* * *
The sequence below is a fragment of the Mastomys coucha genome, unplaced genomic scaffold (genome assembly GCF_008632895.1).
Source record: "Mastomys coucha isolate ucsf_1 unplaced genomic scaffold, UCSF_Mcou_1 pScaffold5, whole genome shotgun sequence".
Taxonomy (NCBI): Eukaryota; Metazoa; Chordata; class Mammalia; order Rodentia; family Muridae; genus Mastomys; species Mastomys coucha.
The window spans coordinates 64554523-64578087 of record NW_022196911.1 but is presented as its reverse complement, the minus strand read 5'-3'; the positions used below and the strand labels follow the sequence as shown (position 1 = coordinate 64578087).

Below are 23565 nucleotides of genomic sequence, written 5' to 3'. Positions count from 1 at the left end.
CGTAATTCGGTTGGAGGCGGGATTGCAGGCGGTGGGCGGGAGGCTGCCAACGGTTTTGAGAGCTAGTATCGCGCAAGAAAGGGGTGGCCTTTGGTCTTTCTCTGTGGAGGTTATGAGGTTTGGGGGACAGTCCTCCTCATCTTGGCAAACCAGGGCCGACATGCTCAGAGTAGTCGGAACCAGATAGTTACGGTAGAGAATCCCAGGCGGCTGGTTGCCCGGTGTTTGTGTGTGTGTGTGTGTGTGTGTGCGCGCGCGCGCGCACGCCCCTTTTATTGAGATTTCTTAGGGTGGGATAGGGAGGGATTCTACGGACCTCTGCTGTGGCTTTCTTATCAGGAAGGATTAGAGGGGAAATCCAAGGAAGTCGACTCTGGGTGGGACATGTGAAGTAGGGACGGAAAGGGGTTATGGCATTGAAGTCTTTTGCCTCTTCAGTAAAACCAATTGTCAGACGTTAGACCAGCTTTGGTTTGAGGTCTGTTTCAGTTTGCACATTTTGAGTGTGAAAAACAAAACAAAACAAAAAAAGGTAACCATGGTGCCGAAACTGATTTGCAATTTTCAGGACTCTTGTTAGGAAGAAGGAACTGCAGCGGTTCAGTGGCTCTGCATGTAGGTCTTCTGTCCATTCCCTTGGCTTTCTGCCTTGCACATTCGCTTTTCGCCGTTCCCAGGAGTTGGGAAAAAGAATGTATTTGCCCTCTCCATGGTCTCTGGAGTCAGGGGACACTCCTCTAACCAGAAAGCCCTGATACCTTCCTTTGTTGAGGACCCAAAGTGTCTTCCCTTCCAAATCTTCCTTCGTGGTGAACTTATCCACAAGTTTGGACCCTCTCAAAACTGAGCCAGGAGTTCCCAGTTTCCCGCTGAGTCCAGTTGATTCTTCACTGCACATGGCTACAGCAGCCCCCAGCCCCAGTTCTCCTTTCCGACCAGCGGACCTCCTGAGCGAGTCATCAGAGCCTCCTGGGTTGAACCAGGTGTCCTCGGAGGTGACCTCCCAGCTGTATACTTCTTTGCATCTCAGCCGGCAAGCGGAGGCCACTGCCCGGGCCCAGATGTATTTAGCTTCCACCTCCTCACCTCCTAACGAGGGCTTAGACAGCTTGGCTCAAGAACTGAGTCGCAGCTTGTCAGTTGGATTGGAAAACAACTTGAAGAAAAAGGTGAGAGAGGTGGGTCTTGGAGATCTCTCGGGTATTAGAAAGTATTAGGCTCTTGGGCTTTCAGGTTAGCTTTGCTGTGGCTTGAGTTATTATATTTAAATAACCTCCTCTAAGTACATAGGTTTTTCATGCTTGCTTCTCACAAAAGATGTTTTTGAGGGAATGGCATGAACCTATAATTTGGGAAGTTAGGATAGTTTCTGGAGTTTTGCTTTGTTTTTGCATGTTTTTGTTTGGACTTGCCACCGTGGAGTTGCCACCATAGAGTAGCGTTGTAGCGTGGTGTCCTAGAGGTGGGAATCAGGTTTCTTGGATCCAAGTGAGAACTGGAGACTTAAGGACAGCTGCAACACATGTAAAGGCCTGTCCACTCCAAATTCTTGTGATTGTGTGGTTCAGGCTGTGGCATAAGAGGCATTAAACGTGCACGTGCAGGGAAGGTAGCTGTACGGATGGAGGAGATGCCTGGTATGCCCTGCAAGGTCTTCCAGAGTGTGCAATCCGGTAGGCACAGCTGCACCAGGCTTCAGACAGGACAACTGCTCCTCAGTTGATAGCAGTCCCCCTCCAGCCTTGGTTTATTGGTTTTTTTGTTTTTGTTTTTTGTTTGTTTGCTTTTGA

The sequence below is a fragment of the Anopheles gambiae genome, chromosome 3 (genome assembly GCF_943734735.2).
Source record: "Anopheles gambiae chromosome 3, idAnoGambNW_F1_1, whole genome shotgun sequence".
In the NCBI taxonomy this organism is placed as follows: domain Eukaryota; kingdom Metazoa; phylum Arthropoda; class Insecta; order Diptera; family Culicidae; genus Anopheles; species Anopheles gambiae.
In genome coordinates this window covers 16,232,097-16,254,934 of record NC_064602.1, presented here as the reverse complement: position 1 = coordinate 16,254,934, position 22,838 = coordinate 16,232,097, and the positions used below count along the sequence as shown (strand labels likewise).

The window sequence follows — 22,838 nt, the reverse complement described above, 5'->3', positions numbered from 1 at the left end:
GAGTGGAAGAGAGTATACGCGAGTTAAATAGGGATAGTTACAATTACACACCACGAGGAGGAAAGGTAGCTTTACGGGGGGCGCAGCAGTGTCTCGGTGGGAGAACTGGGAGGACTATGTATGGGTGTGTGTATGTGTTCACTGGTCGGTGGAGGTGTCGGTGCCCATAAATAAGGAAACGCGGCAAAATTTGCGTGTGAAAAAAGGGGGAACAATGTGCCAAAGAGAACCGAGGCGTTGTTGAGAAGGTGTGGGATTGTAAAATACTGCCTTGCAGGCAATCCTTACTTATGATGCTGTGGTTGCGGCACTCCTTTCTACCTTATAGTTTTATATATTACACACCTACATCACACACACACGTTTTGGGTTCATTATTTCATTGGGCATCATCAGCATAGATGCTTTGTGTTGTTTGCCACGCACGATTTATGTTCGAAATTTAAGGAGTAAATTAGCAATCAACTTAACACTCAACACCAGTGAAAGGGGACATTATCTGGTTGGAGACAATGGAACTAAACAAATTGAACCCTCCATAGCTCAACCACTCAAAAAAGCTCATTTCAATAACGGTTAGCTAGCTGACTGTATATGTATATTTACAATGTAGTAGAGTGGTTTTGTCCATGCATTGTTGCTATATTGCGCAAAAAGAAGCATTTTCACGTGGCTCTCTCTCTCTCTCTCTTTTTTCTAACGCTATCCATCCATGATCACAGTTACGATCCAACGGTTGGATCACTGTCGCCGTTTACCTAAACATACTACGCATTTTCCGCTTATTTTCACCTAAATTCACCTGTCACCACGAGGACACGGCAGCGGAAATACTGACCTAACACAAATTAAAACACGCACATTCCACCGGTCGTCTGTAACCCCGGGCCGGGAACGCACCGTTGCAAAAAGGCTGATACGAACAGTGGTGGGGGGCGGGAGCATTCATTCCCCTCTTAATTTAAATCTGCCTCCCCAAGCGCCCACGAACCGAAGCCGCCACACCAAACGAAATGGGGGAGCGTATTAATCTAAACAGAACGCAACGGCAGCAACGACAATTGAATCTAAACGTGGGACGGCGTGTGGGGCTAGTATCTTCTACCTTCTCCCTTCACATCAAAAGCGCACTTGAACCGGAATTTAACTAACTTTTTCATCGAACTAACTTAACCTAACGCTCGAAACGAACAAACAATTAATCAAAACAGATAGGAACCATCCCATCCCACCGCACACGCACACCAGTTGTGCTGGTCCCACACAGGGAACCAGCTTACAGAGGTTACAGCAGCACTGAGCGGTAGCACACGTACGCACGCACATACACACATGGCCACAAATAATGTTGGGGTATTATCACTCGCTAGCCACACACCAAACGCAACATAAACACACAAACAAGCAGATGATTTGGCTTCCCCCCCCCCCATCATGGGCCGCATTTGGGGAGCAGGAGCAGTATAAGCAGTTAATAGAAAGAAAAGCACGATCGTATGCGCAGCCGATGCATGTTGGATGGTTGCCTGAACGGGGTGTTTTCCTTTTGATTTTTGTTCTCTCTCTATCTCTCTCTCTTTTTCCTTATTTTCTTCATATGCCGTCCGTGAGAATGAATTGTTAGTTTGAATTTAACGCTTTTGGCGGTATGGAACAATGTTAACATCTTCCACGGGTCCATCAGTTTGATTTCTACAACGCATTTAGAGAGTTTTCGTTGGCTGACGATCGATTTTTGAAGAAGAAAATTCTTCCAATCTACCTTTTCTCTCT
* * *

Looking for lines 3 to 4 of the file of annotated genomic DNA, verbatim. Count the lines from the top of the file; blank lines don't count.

Taxonomy (NCBI): Eukaryota; Metazoa; Chordata; class Mammalia; order Rodentia; family Muridae; genus Mastomys; species Mastomys coucha.
The window spans coordinates 64554523-64578087 of record NW_022196911.1 but is presented as its reverse complement, the minus strand read 5'-3'; the positions used below and the strand labels follow the sequence as shown (position 1 = coordinate 64578087).